Villanueva sees urgency of implementation of stricter policies on foreign workers

Published March 22, 2019, 4:38 PM

by Francine Ciasico

By Vanne Terrazola 

Senator Joel Villanueva has stressed the urgency of putting up stricter policies in the entry of alien workers in the country to prevent the entry of foreign nationals who are involved in illegal drugs.

Sen. Joel Villanueva (Senate of the Philippines Facebook page / MANILA BULLETIN)
Sen. Joel Villanueva
(Senate of the Philippines Facebook page / MANILA BULLETIN)

The chair of the Senate Committee on Labor, Employment and Human Resources Development made the appeal following the Philippine Drug Enforcement Agency’s (PDEA) raid last Tuesday inside the posh Ayala-Alabang Village in Muntinlupa City, which resulted in the arrest of four Chinese nationals and a P1.1-billion drug haul.

“Malamang ang mga dayuhang nahuli sa buy-bust operation ng PDEA ay walang karampatang permit na manatili o magtrabaho dito. Naniniwala po ako na mas mapapadali po ang trabaho ng ating mga antinarcotics agents kung sa point of entry pa lang, sinasala na ng maigi ang mga pumapasok sa ating bansa (The foreigners arrested in the buy-bust operation of the PDEA probably do not have the proper permits to stay or work here. I believe the job of our antinarcotics agents will be a lot easier had we screened carefully those who go to our country at the point of entry),” Villanueva said in a recent statement.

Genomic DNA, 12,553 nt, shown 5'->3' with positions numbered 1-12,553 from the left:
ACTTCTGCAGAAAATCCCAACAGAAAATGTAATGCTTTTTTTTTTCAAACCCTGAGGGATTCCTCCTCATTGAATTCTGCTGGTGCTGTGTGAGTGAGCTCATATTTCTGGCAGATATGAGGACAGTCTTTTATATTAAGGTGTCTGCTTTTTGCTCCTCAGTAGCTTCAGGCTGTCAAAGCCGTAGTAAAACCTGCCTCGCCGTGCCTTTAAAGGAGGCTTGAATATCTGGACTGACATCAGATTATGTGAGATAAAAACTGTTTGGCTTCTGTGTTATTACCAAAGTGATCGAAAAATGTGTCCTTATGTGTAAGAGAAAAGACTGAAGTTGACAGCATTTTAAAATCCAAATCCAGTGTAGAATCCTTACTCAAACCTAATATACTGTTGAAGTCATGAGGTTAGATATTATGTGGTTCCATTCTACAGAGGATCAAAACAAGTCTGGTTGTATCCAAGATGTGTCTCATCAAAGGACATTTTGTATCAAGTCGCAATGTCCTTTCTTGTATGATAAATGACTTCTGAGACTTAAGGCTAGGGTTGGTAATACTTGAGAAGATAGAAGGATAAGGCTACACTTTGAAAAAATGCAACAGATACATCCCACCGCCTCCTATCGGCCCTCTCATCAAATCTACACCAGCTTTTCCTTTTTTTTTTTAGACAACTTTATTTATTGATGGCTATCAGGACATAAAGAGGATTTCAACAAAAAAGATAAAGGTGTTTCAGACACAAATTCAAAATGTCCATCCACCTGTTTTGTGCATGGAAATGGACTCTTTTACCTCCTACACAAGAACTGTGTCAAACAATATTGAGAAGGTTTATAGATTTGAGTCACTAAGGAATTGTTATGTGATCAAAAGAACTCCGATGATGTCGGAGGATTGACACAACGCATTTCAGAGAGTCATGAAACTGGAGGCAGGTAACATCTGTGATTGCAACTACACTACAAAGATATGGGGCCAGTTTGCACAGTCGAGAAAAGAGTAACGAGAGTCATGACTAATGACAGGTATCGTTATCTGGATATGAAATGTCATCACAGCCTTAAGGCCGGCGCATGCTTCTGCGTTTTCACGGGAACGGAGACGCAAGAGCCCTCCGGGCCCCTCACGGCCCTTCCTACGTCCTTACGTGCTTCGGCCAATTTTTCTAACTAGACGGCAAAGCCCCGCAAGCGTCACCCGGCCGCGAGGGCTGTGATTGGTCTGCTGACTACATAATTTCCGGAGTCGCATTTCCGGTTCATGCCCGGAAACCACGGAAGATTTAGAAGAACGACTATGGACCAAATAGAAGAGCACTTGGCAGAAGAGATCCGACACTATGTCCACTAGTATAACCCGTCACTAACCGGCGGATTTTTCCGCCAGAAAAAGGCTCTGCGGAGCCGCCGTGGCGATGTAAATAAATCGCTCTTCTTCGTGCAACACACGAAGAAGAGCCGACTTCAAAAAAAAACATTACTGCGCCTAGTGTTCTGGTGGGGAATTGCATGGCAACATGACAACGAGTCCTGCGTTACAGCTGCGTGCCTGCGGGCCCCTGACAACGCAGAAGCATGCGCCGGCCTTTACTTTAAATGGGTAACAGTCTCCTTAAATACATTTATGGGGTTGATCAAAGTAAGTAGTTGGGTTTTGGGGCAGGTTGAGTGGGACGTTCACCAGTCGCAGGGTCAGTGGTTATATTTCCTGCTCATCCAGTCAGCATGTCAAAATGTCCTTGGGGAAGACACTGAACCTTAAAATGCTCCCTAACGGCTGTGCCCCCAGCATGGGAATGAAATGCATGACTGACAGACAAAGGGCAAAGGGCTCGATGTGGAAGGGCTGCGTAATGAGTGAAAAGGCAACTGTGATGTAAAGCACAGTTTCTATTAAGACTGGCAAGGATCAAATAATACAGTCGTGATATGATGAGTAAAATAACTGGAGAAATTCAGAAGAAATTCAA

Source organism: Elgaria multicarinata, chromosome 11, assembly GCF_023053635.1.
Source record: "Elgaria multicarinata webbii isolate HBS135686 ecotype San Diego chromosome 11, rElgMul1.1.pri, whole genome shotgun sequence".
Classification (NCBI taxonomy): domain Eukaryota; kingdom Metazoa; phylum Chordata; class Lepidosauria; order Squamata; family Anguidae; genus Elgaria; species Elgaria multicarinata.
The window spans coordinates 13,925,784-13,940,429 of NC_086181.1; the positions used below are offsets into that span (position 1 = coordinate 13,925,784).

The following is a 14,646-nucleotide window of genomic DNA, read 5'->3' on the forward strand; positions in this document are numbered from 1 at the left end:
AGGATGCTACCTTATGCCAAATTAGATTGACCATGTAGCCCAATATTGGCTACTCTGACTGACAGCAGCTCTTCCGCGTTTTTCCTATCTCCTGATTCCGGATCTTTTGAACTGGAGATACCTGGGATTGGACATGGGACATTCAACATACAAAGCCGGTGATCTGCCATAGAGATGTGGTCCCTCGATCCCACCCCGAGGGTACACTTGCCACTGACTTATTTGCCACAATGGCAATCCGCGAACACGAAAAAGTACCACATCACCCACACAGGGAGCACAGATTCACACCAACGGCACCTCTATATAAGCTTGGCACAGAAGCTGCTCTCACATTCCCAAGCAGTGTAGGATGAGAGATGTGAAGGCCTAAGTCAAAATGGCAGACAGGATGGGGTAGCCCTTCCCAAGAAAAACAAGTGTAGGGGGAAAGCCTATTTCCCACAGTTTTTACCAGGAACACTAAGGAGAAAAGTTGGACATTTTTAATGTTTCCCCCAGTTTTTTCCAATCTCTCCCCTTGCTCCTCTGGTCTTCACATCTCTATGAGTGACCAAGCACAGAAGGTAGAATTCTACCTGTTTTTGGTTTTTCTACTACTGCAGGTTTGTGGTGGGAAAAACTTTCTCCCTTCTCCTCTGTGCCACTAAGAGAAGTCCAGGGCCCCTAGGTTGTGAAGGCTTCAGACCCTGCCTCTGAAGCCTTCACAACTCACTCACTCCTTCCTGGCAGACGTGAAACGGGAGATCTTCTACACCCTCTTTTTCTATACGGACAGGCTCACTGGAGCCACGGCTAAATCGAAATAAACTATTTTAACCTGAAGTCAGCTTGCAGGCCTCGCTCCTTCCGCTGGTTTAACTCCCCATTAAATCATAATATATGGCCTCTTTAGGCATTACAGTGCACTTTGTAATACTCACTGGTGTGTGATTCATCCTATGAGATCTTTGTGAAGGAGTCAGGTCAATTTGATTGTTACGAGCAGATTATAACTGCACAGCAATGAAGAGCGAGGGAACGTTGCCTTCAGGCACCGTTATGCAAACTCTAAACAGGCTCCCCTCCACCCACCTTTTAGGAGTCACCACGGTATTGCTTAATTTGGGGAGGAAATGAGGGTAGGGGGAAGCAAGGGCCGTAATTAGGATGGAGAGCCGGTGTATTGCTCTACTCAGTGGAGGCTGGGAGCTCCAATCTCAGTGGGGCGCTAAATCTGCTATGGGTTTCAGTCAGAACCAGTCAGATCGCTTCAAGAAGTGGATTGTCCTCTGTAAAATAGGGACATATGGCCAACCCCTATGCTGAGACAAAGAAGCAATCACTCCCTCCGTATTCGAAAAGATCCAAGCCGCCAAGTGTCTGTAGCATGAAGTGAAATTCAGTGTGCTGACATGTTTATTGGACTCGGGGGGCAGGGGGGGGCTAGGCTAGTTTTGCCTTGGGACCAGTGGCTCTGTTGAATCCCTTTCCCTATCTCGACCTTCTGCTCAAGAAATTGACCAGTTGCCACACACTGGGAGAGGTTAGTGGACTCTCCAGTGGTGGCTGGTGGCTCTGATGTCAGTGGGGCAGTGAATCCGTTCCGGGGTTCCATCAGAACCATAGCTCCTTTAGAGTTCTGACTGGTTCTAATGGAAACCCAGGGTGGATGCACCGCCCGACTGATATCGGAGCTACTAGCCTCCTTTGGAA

“We have to do a better job at securing our borders, and preventing undesirable foreigners from entering our shores,” he added.

The senator, who led the Senate inquiries on the influx of illegal foreign workers in the Philippines, said he looks forward to the memorandum circular being drafted by the Department of Labor and Employment (DOLE).

DOLE Secretary Silvestre Bello III earlier said the memo was being prepared by interagency committee created to regulate the entry of foreign nationals who intend to work in the country.

Under the proposed memo, foreigners might be required to secure first a working visa from Philippine consular offices in their respective countries, Bello said.

The memo would also supposedly allow Filipinos to object to the hiring of a foreign national before the issuance of an alien employment permit.

The interagency task force led by the DOLE — with the departments of Finance, Justice, Trade and Industry; as well as the Bureau of Internal Revenue, Bureau of Immigration, and Philippine Amusement and Gaming Corporation — was scheduled to sign the memorandum circular last March 15.

“Inaasahan natin na mababawasan ang mga iligal na banyagang manggagawa dito sa atin kapag nailatag na ang bagong panuntunan na ito (We hope that illegal foreign workers here will decline once the new policies are laid out),” Villanueva said.

“Wala po dapat puwang sa ating bayan ang mga nagdadala ng iligal na droga, at hindi dapat pinapayagan na makatungtong, at lalong lalo na na magtrabaho, ang mga taong ito sa ating bayan (There should be no place for those who bring illegal drugs in our country. These people should not be allowed to set foot, especially work, here),” he appealed as he lauded the PDEA in their operation.